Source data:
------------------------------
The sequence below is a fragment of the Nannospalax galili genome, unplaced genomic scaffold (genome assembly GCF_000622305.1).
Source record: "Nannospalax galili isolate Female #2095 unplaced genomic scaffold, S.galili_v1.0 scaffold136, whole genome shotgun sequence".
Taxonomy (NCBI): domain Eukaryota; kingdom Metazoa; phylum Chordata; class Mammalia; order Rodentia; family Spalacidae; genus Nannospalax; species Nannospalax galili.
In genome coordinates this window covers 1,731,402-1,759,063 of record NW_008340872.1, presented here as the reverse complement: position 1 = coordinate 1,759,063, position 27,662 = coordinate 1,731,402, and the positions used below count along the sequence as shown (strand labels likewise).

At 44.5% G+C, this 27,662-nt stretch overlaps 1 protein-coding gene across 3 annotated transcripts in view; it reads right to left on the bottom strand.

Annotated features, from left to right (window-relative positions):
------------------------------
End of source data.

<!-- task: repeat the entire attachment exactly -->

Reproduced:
The sequence below is a fragment of the Nannospalax galili genome, unplaced genomic scaffold (genome assembly GCF_000622305.1).
Source record: "Nannospalax galili isolate Female #2095 unplaced genomic scaffold, S.galili_v1.0 scaffold136, whole genome shotgun sequence".
Taxonomy (NCBI): domain Eukaryota; kingdom Metazoa; phylum Chordata; class Mammalia; order Rodentia; family Spalacidae; genus Nannospalax; species Nannospalax galili.
In genome coordinates this window covers 1,731,402-1,759,063 of record NW_008340872.1, presented here as the reverse complement: position 1 = coordinate 1,759,063, position 27,662 = coordinate 1,731,402, and the positions used below count along the sequence as shown (strand labels likewise).

At 44.5% G+C, this 27,662-nt stretch overlaps 1 protein-coding gene across 3 annotated transcripts in view; it reads right to left on the bottom strand.

Annotated features, from left to right (window-relative positions):